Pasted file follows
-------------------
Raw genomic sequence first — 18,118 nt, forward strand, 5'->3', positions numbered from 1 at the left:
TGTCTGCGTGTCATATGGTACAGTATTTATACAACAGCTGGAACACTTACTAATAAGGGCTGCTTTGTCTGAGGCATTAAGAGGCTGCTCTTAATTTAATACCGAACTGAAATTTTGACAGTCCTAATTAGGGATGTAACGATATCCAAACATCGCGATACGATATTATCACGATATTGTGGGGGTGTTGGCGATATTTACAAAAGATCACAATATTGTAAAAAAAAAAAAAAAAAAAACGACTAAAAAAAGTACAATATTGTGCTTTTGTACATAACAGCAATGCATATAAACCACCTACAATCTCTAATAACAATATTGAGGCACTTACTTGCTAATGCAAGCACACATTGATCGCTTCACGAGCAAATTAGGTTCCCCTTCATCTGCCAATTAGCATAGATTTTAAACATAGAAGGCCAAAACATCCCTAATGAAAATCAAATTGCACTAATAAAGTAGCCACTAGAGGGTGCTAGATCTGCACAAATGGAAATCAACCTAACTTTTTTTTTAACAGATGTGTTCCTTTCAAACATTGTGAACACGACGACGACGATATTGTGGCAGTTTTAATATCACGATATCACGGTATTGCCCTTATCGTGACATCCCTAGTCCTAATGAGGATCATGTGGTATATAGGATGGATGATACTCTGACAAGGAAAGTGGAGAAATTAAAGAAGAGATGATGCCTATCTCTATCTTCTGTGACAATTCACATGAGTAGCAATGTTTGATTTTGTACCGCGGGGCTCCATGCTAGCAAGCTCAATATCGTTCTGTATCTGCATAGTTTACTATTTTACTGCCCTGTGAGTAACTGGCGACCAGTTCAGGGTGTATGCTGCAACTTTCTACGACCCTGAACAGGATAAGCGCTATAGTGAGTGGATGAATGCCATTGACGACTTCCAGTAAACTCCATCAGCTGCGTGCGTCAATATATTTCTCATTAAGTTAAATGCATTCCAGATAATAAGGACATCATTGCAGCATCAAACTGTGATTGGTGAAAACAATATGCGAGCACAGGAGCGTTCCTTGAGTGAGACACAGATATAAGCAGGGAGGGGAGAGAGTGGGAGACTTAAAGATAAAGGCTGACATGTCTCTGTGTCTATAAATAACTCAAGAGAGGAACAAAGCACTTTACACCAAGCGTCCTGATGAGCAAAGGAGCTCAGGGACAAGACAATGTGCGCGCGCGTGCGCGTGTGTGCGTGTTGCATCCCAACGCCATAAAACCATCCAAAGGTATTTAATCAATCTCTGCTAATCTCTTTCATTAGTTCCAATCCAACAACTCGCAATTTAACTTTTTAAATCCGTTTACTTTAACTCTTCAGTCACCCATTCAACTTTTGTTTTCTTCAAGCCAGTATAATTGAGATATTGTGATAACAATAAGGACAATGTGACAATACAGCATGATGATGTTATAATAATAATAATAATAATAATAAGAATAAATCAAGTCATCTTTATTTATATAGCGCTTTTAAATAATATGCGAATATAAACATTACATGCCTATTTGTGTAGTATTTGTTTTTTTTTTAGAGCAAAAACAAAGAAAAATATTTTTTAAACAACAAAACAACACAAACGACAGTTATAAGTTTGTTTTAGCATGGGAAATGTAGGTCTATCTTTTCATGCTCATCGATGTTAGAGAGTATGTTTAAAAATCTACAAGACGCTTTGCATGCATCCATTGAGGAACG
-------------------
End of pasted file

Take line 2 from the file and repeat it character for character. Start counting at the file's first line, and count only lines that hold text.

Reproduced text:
TGTCTGCGTGTCATATGGTACAGTATTTATACAACAGCTGGAACACTTACTAATAAGGGCTGCTTTGTCTGAGGCATTAAGAGGCTGCTCTTAATTTAATACCGAACTGAAATTTTGACAGTCCTAATTAGGGATGTAACGATATCCAAACATCGCGATACGATATTATCACGATATTGTGGGGGTGTTGGCGATATTTACAAAAGATCACAATATTGTAAAAAAAAAAAAAAAAAAAACGACTAAAAAAAGTACAATATTGTGCTTTTGTACATAACAGCAATGCATATAAACCACCTACAATCTCTAATAACAATATTGAGGCACTTACTTGCTAATGCAAGCACACATTGATCGCTTCACGAGCAAATTAGGTTCCCCTTCATCTGCCAATTAGCATAGATTTTAAACATAGAAGGCCAAAACATCCCTAATGAAAATCAAATTGCACTAATAAAGTAGCCACTAGAGGGTGCTAGATCTGCACAAATGGAAATCAACCTAACTTTTTTTTTAACAGATGTGTTCCTTTCAAACATTGTGAACACGACGACGACGATATTGTGGCAGTTTTAATATCACGATATCACGGTATTGCCCTTATCGTGACATCCCTAGTCCTAATGAGGATCATGTGGTATATAGGATGGATGATACTCTGACAAGGAAAGTGGAGAAATTAAAGAAGAGATGATGCCTATCTCTATCTTCTGTGACAATTCACATGAGTAGCAATGTTTGATTTTGTACCGCGGGGCTCCATGCTAGCAAGCTCAATATCGTTCTGTATCTGCATAGTTTACTATTTTACTGCCCTGTGAGTAACTGGCGACCAGTTCAGGGTGTATGCTGCAACTTTCTACGACCCTGAACAGGATAAGCGCTATAGTGAGTGGATGAATGCCATTGACGACTTCCAGTAAACTCCATCAGCTGCGTGCGTCAATATATTTCTCATTAAGTTAAATGCATTCCAGATAATAAGGACATCATTGCAGCATCAAACTGTGATTGGTGAAAACAATATGCGAGCACAGGAGCGTTCCTTGAGTGAGACACAGATATAAGCAGGGAGGGGAGAGAGTGGGAGACTTAAAGATAAAGGCTGACATGTCTCTGTGTCTATAAATAACTCAAGAGAGGAACAAAGCACTTTACACCAAGCGTCCTGATGAGCAAAGGAGCTCAGGGACAAGACAATGTGCGCGCGCGTGCGCGTGTGTGCGTGTTGCATCCCAACGCCATAAAACCATCCAAAGGTATTTAATCAATCTCTGCTAATCTCTTTCATTAGTTCCAATCCAACAACTCGCAATTTAACTTTTTAAATCCGTTTACTTTAACTCTTCAGTCACCCATTCAACTTTTGTTTTCTTCAAGCCAGTATAATTGAGATATTGTGATAACAATAAGGACAATGTGACAATACAGCATGATGATGTTATAATAATAATAATAATAATAATAAGAATAAATCAAGTCATCTTTATTTATATAGCGCTTTTAAATAATATGCGAATATAAACATTACATGCCTATTTGTGTAGTATTTGTTTTTTTTTTAGAGCAAAAACAAAGAAAAATATTTTTTAAACAACAAAACAACACAAACGACAGTTATAAGTTTGTTTTAGCATGGGAAATGTAGGTCTATCTTTTCATGCTCATCGATGTTAGAGAGTATGTTTAAAAATCTACAAGACGCTTTGCATGCATCCATTGAGGAACG